On March 12, 1981, Controlled filed a petition with the Office of Cable Television in the Department of Public Utilities for a certificate of approval, as required for operation of a cable television system under N.J.S.A. 48:5A-16a. Contesting applicants petitioned for review, all alleging arbitrary refusal by the City Council, some alleging that they were entitled to the franchise because of regional considerations under N.J.S.A. 48:5A-17b, and others appealing to the exercise of the Board's paramount jurisdiction. The Board determined on June 22, 1981, that it would not conduct a hearing on Controlled's application, but permitted the parties to submit briefs and affidavits. Suburban then sought to intervene in the proceeding before the Board.

Without a hearing, the Board rendered its decision on September 28, 1981. It found that on November 14, 1980, Controlled had entered into an agreement to transfer 80% of its capital stock to Suburban, and found that the agreement was not before the City Council during its deliberation, in violation of the Act. It further found that a submission by Controlled on October 16, 1980, as well as those by two other applicants, were amendments to the applications filed after the previously determined deadline for amendments. On the basis of these irregularities, it denied the petition of Controlled for a certificate of approval and remanded the matter to the City Council for further hearings. At the same time, it denied the petitions of the other applicants and denied Suburban's motion to intervene.

On appeal, the Appellate Division reversed that order. That court held that the Board had improperly denied Controlled a hearing, and that all parties included in the proceedings before the Board, including Suburban, should be allowed to participate. The court agreed with Controlled that it should have had the chance to show that the City Council had before it the details of its relationship with Suburban; that any deficiency was not a violation of applicable regulations; and further that the October 16th, 1980, amendment merely corrected clerical mistakes and was not a source of error in the proceedings. The court also

held that the statute requires a hearing before the Board may deny an application for a certificate of approval after municipal consents have been obtained. Primarily because of an asserted conflict between this decision and In re Micro-Cable Communications Corp., 176 N.J. Super. 197 (App.Div.1980), we granted certification. 94 N.J. 537 (1983).

In Clear Television Cable Corp. v. Board of Public Util. Comm'rs., 85 N.J. 30 (1981), we reviewed in detail the history and purposes of the Act.

The Act, discussed in more detail below, provides a framework for the issuance of CATV [cable television] franchises and the regulation of cable television service. The power over cable television, both in franchising and regulation, is divided between the Board and the municipalities. The Board sets certain minimum technical requirements for all cable companies in the State. The municipality then selects a cable television company and the type of service that conform at least to the minimum requirements. The Board has the ultimate power to grant or deny the right to operate where a municipality has given a company consent thereto. [ Id. at 35.]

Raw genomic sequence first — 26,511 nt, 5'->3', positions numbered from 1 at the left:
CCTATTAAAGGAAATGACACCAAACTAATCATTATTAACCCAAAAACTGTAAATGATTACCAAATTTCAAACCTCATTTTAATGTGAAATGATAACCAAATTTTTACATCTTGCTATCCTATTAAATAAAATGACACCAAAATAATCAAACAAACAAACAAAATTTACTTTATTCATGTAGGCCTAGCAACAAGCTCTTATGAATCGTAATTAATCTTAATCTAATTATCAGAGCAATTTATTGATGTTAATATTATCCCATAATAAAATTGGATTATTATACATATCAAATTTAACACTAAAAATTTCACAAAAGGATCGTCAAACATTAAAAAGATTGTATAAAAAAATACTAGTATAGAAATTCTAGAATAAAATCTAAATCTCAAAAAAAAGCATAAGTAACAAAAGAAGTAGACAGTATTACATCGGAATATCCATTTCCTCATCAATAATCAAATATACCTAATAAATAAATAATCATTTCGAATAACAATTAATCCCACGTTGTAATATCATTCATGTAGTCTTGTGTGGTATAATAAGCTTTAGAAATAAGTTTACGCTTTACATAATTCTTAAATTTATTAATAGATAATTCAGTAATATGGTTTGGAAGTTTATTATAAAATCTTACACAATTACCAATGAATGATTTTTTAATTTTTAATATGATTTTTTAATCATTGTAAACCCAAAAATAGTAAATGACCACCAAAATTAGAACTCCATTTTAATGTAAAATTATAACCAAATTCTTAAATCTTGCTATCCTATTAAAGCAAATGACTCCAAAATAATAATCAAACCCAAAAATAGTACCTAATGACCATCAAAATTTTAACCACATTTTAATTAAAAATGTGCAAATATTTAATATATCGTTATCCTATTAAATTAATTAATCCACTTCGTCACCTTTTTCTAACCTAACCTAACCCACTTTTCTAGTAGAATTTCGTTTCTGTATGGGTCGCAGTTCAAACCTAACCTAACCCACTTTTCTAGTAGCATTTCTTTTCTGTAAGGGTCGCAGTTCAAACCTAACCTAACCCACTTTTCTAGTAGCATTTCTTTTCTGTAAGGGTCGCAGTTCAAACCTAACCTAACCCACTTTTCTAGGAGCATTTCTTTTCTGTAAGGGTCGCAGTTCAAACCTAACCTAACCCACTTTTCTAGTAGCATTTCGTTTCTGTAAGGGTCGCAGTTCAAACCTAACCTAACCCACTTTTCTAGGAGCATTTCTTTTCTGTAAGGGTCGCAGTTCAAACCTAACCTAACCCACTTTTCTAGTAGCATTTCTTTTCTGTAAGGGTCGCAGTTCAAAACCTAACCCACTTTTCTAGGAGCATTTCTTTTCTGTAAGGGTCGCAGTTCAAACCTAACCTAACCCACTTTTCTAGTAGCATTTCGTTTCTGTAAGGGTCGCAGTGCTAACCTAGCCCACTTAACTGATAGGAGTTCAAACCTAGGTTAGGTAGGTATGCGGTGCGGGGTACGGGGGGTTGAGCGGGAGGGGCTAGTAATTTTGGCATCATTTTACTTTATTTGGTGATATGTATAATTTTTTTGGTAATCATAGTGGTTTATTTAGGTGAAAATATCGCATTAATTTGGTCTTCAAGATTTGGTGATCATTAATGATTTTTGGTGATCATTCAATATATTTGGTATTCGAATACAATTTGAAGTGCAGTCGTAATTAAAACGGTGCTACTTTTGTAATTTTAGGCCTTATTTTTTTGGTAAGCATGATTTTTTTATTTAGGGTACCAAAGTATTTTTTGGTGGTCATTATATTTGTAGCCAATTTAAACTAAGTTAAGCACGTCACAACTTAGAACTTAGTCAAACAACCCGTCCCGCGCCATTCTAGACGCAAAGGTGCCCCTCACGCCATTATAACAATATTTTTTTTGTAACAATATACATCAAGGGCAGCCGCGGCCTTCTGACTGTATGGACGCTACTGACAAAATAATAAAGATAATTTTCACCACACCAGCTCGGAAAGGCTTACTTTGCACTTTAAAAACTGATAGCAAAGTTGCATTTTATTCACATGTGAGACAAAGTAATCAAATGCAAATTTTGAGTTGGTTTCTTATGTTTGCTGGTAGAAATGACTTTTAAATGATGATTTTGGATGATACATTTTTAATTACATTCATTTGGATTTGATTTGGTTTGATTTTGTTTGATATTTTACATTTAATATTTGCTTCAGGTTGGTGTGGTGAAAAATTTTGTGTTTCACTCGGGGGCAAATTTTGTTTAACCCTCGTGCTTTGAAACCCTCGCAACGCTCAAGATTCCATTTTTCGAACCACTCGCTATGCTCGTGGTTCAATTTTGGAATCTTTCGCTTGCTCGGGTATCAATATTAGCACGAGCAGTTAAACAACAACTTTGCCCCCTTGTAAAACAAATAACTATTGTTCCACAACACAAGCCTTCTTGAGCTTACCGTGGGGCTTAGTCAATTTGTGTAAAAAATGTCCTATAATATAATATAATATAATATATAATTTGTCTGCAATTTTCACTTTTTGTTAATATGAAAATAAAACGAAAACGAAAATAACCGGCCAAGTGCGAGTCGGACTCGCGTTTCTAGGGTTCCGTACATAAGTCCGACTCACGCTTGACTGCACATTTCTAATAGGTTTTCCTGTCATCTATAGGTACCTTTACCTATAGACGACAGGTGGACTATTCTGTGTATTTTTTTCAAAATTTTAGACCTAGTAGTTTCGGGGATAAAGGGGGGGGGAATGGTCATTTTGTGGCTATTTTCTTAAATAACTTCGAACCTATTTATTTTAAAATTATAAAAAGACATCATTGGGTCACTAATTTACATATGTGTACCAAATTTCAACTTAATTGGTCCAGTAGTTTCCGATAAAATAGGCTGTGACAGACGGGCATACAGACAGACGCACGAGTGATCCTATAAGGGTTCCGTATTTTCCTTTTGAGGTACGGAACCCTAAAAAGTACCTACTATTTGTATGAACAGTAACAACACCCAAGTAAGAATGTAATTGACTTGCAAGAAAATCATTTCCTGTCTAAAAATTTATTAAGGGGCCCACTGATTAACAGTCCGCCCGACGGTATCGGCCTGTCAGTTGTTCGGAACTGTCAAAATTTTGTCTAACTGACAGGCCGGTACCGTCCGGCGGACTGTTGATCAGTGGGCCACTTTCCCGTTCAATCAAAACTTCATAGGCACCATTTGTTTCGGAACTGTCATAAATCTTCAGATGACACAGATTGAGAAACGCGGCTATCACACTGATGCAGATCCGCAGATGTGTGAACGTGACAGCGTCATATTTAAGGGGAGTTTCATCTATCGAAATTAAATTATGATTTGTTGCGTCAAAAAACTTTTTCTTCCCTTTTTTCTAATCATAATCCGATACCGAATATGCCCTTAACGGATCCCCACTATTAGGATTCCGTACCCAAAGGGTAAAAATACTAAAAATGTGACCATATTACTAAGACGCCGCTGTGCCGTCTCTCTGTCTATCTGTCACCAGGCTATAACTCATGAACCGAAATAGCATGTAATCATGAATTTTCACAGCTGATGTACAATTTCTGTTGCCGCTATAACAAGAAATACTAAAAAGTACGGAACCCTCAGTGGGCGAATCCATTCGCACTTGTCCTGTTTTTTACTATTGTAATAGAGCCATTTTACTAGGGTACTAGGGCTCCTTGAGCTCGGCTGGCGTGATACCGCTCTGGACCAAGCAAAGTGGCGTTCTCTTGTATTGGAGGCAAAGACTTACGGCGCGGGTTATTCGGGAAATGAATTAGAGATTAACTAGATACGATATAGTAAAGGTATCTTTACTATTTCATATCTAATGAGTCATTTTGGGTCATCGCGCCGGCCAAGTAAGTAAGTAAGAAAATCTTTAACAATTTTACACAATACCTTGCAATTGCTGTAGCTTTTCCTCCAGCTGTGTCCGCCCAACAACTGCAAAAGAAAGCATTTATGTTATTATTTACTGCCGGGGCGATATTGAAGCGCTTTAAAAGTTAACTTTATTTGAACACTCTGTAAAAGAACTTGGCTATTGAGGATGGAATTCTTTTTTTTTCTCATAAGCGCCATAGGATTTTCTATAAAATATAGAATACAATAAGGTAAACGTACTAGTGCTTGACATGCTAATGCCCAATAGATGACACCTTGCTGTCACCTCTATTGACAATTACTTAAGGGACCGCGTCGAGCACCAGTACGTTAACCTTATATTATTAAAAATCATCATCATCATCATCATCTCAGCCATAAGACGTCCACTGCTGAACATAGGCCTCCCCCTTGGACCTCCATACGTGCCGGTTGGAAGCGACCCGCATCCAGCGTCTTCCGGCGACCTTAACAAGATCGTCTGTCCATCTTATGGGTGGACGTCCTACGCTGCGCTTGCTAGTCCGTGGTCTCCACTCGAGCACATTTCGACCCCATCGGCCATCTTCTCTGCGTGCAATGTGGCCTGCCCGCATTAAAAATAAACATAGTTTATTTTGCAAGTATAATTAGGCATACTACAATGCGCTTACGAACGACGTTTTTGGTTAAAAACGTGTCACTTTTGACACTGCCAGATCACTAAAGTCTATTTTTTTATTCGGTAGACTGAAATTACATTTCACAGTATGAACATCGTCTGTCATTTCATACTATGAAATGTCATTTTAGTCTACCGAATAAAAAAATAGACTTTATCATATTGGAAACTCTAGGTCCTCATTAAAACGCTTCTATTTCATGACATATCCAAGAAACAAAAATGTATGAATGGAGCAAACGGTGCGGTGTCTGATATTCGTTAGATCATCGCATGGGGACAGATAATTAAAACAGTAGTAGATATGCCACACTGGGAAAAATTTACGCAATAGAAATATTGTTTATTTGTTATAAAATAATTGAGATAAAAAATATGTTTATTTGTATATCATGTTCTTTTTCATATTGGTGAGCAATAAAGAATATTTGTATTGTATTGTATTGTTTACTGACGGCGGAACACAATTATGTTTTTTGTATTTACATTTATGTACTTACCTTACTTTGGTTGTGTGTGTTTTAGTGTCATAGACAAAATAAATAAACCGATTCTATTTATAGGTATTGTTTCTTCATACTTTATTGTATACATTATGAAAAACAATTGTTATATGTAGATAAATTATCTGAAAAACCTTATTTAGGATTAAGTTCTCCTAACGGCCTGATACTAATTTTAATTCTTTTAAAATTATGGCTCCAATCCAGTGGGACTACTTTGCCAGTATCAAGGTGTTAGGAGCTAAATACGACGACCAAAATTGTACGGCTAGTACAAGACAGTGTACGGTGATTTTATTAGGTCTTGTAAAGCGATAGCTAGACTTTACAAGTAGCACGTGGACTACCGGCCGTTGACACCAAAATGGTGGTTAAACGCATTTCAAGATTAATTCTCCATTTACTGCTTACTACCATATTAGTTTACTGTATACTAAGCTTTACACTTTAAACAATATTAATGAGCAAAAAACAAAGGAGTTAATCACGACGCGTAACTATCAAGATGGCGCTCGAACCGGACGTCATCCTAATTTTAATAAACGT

Under the statutory plan, cable companies must first obtain the municipal consents required by N.J.S.A. 48:5A-16a. Those consents must conform to "all requirements of this act and of rules, regulations and orders duly promulgated by the director [of the Office of Cable Television]." N.J.S.A. 48:5A-25. Companies then apply to the Board for a certificate of approval in order to operate, N.J.S.A. 48:5A-15, attaching to this application the municipal consents. N.J.S.A. 48:5A-16a. To insure compliance with the Act's terms, the Board is required to conduct a further review. Here the Board has authority to deny certification to an applicant, even where a municipality has granted consent, if the applicant does not meet the standards of public convenience and necessity, considering its suitability, character, and financial responsibility, and the applicant's ability to perform efficiently, considering regional needs, the proposed service and other services that may be required during the term of the municipal consent. N.J.S.A. 48:5A-16b. In a footnote, the Clear Court stated, however, that "the Board may not reverse the municipal consent without a hearing. Section 16(b)." 85 N.J. at 37 n. 3.

The Act provides that upon receipt of an application for certificate of approval,

the board shall review the same and shall, within 30 days of the receipt thereof, either issue the certificate applied for or order the director to schedule a hearing upon the application. No application shall be ...